Mowgli syndrome

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“Mowgli syndrome” is a term used by Wendy Doniger O’Flaherty in her 1995 book Other Peoples’ Myths: The Cave of Echoes to describe mythological figures who succeed in bridging the animal and human worlds to become one with nature, a human animal, only to become trapped between the two worlds, not completely animal yet not entirely human.[1]

It is also a rarely used descriptive term for so-called feral children; “Mowgli syndrome” is not a recognized psychological or physiological malady. The term originates from the character Mowgli, a fictional feral child from Rudyard Kipling’s The Jungle Book.[2]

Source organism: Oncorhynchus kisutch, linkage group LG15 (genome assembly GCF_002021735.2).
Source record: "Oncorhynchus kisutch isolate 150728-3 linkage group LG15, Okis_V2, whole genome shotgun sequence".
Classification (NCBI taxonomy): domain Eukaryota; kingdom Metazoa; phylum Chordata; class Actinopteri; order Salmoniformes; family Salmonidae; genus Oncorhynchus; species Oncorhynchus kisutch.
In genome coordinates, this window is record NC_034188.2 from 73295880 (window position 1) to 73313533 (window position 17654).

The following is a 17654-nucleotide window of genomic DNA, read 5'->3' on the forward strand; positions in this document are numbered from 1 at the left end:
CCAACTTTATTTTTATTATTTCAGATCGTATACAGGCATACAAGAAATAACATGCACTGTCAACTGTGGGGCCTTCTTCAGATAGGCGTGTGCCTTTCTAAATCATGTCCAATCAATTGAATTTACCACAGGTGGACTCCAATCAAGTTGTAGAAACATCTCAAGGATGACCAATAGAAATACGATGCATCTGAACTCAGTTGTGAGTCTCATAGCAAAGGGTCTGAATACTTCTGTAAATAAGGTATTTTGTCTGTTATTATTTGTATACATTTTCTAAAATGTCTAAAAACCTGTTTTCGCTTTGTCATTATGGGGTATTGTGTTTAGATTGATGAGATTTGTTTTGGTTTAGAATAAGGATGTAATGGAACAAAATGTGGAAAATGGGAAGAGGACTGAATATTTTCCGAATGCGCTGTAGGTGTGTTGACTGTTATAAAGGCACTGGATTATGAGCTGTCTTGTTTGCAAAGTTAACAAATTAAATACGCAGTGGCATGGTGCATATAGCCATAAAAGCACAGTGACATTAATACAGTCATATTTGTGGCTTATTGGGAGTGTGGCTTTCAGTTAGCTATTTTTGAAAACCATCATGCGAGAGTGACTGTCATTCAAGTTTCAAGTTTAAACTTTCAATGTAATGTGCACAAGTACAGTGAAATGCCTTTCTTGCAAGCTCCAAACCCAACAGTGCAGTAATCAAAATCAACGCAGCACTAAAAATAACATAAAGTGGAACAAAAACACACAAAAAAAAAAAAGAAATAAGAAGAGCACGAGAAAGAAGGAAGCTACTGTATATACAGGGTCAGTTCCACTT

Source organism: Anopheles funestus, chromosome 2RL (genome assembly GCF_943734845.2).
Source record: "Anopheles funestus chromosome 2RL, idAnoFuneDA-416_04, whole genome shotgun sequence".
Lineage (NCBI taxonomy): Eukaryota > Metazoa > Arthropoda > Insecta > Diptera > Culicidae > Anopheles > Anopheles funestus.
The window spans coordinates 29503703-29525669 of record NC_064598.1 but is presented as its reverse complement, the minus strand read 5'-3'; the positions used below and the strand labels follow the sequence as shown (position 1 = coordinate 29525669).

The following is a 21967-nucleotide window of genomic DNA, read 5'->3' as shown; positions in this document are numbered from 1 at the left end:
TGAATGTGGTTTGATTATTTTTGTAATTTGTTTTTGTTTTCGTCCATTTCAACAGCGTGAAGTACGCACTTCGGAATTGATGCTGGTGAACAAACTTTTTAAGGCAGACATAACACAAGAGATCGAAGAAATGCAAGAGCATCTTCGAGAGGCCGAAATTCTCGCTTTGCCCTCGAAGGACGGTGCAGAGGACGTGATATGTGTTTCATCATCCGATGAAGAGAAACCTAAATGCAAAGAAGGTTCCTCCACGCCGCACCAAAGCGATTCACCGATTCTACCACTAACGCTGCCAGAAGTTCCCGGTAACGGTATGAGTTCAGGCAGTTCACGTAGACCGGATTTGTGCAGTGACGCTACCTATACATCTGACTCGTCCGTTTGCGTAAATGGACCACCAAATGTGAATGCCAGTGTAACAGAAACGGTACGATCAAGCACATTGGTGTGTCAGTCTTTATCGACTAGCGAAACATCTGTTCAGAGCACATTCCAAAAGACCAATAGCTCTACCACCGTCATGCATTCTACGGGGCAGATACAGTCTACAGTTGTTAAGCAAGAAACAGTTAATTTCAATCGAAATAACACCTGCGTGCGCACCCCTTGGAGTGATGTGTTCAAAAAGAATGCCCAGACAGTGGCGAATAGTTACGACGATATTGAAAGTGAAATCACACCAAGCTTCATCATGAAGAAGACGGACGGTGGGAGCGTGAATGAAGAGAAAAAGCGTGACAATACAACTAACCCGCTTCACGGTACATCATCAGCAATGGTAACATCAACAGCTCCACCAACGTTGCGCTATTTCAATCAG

See also[edit]


  1. ^ Doniger O'Flaherty, Wendy (1995). Other Peoples' Myths: The Cave of Echoes. Chicago: University of Chicago Press. pp. 75–96. ISBN 0226618579. 
  2. ^ James, Maloney, William (2014). The Medical Lives of History's Famous People. pp. 136–139. ISBN 9781608059362. OCLC 893675823 – via